“ In manufacturing , there has been an effort made toward IT / OT convergence as systems are integrated and connected to the Internet ,” suggests Taylor . “ Even so , the OT side is often less secure because the production equipment was never designed to be secure , so a different set of approaches to cyber security must be employed .”
The rate of cyber attacks continues to increase and the importance of reliable cyber security is more important than ever . In 2016 , 92 percent of manufacturers cited cyber security concerns in their SEC disclosures , according to a report from BDO USA , a Midwest-based global accounting , tax and consulting firm . Despite this , many manufacturers are ill-equipped to handle the threat . Smaller manufacturers — those with fewer resources , less expertise and fewer people who face more wide-ranging responsibilities — are especially challenged to combat potential breaches in security .
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Every manufacturer has something valuable that someone wants . It isn ’ t a matter of if ,
but when , a cyber attack will occur .
— Rebecca Taylor , senior vice president , National Center for Manufacturing Sciences
“ Nearly two-thirds of cyber attacks , 71 percent , target small business . This is in part due to less sophisticated protection mechanisms and smaller budgets but , more importantly , it is due to how today ’ s cyber criminals operate ,” says Mike Maddox , president and CEO of ASK , a world class provider of IT hardware , software and service solutions . “ Cyber crime is organized and run by large criminal enterprises with deep pockets of stolen money . Unlike traditional criminals who must target one location at a time , cyber crime allows thieves to be everywhere at once .”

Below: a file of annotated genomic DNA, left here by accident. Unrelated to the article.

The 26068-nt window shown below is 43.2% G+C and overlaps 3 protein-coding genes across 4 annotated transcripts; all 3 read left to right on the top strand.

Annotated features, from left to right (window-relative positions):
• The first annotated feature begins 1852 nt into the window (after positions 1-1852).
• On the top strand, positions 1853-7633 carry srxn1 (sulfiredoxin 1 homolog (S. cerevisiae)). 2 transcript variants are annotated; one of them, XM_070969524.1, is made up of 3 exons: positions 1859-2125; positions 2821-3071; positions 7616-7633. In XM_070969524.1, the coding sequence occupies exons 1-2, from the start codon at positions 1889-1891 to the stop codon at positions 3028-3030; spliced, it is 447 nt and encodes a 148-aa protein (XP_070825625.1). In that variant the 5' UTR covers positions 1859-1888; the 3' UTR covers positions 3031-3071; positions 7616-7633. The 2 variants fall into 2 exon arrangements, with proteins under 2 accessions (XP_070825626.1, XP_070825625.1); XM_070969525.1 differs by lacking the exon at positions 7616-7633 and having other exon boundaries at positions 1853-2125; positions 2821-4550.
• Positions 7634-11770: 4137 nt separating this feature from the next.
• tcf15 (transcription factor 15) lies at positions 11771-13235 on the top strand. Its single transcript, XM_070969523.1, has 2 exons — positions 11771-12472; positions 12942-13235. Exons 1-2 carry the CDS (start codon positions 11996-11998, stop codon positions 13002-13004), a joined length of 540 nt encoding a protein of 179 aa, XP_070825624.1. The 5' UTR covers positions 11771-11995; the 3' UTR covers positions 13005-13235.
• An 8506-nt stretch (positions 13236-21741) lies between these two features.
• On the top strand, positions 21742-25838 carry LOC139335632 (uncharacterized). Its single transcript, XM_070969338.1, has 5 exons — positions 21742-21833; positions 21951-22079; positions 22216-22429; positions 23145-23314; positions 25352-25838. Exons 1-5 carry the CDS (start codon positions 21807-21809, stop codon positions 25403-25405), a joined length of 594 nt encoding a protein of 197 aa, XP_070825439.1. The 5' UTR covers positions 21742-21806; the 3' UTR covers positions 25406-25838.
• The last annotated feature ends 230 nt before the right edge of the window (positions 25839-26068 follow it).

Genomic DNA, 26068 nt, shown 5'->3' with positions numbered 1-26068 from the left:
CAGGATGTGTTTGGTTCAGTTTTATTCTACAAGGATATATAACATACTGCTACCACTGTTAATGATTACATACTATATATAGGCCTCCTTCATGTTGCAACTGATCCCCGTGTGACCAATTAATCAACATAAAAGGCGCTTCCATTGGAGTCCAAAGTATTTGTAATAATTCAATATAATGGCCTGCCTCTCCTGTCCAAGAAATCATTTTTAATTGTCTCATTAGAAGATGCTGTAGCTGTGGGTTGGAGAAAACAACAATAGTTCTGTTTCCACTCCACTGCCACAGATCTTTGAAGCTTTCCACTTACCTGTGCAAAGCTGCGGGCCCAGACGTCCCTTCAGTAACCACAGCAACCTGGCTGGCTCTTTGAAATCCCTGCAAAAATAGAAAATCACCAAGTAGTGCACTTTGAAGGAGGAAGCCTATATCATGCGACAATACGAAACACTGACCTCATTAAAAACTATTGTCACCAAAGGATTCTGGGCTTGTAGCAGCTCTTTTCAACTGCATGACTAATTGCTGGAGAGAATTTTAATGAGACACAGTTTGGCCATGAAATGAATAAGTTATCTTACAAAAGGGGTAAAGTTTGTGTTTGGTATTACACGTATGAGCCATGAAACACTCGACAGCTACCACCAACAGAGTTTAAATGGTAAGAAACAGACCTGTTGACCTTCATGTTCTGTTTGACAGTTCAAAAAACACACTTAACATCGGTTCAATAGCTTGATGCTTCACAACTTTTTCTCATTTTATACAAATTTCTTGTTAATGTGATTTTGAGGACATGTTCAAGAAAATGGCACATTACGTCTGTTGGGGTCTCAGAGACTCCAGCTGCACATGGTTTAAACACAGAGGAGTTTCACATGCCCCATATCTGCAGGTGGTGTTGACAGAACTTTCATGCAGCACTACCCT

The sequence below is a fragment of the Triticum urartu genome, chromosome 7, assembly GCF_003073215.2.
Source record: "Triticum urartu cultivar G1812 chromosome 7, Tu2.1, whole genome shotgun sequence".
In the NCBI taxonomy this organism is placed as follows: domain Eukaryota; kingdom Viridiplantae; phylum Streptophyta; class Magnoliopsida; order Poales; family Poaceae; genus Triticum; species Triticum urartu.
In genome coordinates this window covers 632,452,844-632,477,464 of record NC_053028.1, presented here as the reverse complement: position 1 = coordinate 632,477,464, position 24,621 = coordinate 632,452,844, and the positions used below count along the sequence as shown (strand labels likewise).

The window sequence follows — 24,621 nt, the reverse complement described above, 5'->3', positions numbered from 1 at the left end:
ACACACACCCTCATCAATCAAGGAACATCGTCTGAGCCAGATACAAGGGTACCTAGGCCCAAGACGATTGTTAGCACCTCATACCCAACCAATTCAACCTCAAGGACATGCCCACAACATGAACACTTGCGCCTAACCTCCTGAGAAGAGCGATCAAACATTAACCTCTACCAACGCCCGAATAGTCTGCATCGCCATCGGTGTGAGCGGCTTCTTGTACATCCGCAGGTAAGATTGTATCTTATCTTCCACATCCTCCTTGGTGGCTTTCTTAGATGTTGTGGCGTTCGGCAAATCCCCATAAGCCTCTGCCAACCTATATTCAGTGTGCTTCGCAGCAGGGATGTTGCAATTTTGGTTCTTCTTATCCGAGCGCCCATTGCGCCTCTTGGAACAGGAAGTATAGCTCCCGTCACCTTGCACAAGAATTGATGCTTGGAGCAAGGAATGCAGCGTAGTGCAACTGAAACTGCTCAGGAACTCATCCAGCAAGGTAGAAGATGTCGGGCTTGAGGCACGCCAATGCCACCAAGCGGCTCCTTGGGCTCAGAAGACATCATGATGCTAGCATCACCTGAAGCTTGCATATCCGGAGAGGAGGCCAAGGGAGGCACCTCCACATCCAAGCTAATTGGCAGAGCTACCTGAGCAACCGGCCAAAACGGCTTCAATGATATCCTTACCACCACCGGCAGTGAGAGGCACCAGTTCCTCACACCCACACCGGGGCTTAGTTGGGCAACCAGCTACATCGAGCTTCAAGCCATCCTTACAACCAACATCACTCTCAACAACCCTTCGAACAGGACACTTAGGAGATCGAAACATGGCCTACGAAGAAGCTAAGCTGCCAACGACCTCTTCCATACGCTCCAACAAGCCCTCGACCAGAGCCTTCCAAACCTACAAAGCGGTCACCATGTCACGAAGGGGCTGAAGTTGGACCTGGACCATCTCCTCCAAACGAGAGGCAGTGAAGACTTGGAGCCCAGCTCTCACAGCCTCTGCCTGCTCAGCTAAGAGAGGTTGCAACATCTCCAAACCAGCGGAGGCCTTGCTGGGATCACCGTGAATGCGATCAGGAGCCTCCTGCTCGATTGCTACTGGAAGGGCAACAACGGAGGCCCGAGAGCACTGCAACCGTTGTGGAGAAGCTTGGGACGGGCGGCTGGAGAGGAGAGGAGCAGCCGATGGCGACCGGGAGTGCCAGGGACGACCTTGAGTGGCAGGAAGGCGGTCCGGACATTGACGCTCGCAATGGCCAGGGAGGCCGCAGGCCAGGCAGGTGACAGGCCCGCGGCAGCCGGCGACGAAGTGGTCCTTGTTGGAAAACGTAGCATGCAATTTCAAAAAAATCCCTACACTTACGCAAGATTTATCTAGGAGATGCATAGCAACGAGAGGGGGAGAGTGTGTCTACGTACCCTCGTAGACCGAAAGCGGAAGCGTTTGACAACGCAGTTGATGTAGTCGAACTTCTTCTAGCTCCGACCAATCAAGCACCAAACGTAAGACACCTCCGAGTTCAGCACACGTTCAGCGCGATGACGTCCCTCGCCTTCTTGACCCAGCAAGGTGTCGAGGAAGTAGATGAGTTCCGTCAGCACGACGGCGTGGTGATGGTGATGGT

A large manufacturer may be the more attractive individual target but the sheer number of small manufacturers , coupled with the hacker ’ s ability to be in multiple places at once , leads to more targeted small and mid-sized manufacturers .
Lack of Cyber Security Will Cost You Millions
By 2020 , there will be twice as many devices connected to the Internet as there are people on the planet . Imagine 15 billion pieces of technology and each one capable of interacting with other devices without human interference and often without our knowledge . Manufacturers must understand the growing severity of this threat and ways they can protect their company , their people and their intellectual property .
A 2015 study calculated that a breach costs the average American business $ 15.4 million per year — double the global average . 2 Beyond the staggering cost , manufacturers face other consequences from an attack , including :
• Reduced competitiveness due to stolen data which can aid a competitor or hinder the hacked company from competing
• Broken trust as leaked data can irreparably hurt a company ’ s reputation